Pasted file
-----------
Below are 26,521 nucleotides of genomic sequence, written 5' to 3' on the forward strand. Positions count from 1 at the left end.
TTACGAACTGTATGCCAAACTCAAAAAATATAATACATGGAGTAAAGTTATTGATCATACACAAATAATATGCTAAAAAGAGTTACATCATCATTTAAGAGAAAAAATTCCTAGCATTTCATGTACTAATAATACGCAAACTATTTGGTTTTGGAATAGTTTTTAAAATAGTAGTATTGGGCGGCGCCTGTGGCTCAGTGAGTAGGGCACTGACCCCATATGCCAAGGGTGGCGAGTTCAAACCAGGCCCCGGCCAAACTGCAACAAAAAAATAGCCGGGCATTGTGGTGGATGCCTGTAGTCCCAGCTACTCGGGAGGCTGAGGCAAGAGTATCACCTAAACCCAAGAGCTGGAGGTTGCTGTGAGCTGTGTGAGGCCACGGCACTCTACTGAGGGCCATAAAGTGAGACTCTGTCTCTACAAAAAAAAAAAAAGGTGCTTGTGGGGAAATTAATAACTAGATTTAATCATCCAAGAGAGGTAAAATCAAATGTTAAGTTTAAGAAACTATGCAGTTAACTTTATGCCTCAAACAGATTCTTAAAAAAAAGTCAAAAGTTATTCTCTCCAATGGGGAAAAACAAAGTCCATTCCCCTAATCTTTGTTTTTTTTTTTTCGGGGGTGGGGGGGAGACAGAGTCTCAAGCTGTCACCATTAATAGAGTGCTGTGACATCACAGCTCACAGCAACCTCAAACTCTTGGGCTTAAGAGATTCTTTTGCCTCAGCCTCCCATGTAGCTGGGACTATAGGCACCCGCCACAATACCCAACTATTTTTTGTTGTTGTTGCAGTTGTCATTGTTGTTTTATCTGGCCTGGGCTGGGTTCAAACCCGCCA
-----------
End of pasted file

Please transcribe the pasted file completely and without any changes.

Below are 26,521 nucleotides of genomic sequence, written 5' to 3' on the forward strand. Positions count from 1 at the left end.
TTACGAACTGTATGCCAAACTCAAAAAATATAATACATGGAGTAAAGTTATTGATCATACACAAATAATATGCTAAAAAGAGTTACATCATCATTTAAGAGAAAAAATTCCTAGCATTTCATGTACTAATAATACGCAAACTATTTGGTTTTGGAATAGTTTTTAAAATAGTAGTATTGGGCGGCGCCTGTGGCTCAGTGAGTAGGGCACTGACCCCATATGCCAAGGGTGGCGAGTTCAAACCAGGCCCCGGCCAAACTGCAACAAAAAAATAGCCGGGCATTGTGGTGGATGCCTGTAGTCCCAGCTACTCGGGAGGCTGAGGCAAGAGTATCACCTAAACCCAAGAGCTGGAGGTTGCTGTGAGCTGTGTGAGGCCACGGCACTCTACTGAGGGCCATAAAGTGAGACTCTGTCTCTACAAAAAAAAAAAAAGGTGCTTGTGGGGAAATTAATAACTAGATTTAATCATCCAAGAGAGGTAAAATCAAATGTTAAGTTTAAGAAACTATGCAGTTAACTTTATGCCTCAAACAGATTCTTAAAAAAAAGTCAAAAGTTATTCTCTCCAATGGGGAAAAACAAAGTCCATTCCCCTAATCTTTGTTTTTTTTTTTTCGGGGGTGGGGGGGAGACAGAGTCTCAAGCTGTCACCATTAATAGAGTGCTGTGACATCACAGCTCACAGCAACCTCAAACTCTTGGGCTTAAGAGATTCTTTTGCCTCAGCCTCCCATGTAGCTGGGACTATAGGCACCCGCCACAATACCCAACTATTTTTTGTTGTTGTTGCAGTTGTCATTGTTGTTTTATCTGGCCTGGGCTGGGTTCAAACCCGCCA